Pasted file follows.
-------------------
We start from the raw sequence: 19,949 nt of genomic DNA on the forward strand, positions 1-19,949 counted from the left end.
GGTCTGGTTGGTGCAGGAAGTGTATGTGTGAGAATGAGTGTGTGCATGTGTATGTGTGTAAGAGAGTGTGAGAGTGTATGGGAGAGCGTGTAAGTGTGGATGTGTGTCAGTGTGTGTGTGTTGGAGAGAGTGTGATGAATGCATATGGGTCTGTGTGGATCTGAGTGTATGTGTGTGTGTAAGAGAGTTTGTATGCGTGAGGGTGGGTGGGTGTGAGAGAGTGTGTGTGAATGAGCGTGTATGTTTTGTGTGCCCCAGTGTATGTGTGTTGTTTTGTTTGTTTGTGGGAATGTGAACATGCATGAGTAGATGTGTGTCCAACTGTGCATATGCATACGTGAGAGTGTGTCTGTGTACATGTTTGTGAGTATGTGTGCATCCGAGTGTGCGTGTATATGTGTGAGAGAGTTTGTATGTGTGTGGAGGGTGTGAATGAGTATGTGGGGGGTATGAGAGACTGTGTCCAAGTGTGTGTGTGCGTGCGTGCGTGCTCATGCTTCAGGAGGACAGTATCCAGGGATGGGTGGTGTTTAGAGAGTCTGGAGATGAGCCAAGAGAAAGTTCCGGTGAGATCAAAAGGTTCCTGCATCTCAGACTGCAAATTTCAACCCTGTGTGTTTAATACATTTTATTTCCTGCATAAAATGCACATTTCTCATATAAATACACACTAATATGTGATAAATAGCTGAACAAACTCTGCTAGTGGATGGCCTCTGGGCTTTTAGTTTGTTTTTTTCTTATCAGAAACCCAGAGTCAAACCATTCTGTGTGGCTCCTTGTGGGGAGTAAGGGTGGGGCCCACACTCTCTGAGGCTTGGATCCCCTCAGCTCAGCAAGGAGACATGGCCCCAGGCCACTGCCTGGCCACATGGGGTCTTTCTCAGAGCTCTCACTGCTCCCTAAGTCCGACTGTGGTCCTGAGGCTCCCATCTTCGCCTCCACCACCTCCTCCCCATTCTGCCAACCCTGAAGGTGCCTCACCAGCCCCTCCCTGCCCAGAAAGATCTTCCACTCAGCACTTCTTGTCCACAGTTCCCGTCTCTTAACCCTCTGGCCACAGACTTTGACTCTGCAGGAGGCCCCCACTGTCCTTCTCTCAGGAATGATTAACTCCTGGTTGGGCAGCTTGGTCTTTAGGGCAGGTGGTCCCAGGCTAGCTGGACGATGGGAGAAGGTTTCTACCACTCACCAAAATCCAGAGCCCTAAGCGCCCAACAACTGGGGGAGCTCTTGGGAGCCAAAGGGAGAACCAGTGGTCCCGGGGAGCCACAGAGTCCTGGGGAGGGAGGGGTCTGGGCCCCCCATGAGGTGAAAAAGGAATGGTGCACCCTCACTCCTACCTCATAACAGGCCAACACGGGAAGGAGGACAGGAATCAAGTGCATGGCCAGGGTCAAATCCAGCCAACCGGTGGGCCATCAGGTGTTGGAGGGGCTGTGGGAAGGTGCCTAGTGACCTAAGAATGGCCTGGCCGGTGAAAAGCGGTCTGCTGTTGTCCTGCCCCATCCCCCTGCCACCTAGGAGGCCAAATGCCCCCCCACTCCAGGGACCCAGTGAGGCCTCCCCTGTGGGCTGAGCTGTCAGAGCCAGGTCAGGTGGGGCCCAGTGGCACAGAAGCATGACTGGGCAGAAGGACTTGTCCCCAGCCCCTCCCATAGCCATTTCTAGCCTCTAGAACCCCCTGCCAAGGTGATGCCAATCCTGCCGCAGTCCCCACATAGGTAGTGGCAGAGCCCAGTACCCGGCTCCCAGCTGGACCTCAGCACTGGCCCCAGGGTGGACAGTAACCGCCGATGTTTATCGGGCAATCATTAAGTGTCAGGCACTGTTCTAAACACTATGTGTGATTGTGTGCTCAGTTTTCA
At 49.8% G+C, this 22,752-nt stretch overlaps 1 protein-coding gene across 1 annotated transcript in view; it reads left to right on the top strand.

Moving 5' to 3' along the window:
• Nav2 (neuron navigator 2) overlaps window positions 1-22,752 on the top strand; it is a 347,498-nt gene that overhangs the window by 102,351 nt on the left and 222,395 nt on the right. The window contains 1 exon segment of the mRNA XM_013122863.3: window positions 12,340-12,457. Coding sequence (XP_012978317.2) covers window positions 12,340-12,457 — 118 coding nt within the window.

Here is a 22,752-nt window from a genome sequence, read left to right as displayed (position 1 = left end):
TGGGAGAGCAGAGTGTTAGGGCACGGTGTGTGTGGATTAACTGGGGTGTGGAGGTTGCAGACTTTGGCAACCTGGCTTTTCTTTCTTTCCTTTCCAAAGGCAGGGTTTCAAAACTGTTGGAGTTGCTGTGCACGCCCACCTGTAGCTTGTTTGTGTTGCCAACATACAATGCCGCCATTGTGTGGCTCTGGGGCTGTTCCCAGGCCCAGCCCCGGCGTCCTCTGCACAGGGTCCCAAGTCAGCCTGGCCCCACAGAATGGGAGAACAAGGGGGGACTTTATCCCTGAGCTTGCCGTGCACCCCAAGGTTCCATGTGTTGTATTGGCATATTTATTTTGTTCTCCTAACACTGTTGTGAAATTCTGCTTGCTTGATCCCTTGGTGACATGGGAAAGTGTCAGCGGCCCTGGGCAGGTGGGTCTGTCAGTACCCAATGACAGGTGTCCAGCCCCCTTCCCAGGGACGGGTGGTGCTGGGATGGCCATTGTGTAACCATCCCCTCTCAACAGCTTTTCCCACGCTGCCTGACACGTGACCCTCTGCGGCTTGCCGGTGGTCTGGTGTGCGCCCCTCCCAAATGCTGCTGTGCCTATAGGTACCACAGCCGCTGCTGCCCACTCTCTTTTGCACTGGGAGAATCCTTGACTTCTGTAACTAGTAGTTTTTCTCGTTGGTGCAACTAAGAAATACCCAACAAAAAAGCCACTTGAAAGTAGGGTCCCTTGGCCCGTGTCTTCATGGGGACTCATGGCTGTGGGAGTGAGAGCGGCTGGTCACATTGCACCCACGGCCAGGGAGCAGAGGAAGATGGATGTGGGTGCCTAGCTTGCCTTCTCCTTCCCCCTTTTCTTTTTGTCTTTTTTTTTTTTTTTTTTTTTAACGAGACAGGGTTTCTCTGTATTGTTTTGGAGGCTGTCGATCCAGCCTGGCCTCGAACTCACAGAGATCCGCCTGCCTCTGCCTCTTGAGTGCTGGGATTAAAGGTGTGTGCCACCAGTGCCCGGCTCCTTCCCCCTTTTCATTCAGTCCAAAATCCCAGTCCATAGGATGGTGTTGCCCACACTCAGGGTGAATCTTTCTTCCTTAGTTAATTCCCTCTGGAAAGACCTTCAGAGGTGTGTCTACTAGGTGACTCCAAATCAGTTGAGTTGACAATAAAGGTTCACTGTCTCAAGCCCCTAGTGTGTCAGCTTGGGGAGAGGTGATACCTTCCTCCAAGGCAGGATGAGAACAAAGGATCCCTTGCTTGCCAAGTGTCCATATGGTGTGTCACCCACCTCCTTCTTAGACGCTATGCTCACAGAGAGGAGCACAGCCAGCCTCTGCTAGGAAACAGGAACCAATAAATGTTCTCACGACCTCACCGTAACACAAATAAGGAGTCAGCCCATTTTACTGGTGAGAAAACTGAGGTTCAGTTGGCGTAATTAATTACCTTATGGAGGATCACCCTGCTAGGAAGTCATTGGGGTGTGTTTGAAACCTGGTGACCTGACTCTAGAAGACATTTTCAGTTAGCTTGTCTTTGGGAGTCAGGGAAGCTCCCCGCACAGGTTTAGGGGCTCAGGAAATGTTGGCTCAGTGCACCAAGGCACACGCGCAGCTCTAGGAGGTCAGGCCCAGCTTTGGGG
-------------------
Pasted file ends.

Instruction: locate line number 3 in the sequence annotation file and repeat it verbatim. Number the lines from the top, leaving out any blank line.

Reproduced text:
At 49.8% G+C, this 22,752-nt stretch overlaps 1 protein-coding gene across 1 annotated transcript in view; it reads left to right on the top strand.